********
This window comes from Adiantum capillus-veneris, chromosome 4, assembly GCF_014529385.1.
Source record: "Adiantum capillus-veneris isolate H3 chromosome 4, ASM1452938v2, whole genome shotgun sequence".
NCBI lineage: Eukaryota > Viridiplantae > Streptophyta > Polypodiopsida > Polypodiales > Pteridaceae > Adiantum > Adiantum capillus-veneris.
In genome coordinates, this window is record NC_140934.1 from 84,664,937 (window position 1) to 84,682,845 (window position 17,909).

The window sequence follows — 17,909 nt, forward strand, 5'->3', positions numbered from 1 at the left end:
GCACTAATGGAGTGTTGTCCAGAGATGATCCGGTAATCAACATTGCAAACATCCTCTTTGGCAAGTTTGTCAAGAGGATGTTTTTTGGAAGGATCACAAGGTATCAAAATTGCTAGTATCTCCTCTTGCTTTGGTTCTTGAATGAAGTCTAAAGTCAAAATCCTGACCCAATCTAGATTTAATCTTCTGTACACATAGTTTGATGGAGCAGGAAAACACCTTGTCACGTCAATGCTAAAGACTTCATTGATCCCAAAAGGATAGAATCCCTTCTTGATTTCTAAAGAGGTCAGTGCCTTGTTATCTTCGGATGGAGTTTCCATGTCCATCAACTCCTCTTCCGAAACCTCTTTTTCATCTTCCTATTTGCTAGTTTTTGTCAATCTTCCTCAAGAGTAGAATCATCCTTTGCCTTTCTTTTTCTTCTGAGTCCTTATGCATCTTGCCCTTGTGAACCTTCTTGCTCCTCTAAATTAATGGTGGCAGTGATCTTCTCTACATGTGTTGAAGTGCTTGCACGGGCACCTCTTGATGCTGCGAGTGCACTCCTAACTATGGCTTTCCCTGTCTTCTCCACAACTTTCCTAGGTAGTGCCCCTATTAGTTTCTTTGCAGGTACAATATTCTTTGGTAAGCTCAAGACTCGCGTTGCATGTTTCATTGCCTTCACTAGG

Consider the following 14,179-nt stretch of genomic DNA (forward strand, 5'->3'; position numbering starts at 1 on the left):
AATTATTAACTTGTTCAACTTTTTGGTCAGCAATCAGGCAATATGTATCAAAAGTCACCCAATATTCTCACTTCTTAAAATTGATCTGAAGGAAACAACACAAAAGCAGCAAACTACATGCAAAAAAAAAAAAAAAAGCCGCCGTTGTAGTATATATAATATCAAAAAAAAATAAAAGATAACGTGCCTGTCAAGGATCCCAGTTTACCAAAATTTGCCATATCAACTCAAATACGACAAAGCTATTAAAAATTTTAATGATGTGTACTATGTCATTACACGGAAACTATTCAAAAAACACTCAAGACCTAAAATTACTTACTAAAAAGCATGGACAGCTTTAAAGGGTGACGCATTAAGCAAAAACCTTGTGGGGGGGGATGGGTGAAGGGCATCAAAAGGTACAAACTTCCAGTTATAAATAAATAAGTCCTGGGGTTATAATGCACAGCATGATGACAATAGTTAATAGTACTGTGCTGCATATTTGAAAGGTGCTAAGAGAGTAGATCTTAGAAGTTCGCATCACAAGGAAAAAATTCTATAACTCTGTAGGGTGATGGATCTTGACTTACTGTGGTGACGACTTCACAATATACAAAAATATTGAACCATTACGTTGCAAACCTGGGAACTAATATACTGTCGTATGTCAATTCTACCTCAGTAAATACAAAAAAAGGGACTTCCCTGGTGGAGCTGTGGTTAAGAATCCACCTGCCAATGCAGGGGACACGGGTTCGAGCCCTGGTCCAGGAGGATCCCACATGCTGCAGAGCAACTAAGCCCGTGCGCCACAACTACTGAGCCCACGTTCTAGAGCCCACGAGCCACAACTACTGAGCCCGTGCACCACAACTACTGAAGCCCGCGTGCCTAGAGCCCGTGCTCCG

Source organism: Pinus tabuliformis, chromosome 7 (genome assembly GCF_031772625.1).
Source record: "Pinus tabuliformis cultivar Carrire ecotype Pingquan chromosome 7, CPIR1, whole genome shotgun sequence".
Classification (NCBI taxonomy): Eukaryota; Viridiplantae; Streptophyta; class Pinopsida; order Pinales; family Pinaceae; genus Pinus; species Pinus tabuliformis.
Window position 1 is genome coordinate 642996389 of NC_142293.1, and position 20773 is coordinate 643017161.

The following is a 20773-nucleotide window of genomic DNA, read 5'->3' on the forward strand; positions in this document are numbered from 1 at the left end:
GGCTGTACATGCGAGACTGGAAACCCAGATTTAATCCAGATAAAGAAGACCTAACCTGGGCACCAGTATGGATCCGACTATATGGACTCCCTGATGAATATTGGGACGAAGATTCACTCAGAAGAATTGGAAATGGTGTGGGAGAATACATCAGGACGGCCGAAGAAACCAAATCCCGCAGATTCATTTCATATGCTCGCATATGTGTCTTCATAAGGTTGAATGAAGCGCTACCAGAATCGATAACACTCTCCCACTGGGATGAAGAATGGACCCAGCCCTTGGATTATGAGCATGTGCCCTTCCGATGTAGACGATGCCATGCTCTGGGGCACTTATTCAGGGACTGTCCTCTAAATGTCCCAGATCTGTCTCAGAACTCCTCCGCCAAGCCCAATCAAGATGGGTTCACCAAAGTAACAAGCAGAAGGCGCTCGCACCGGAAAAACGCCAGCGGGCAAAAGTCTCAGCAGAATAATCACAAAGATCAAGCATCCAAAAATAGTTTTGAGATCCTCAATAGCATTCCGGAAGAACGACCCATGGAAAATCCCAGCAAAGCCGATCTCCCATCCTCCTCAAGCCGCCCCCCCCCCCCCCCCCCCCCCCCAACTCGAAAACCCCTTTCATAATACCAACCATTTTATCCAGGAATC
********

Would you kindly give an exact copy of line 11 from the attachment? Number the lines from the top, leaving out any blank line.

Classification (NCBI taxonomy): Eukaryota; Viridiplantae; Streptophyta; class Pinopsida; order Pinales; family Pinaceae; genus Pinus; species Pinus tabuliformis.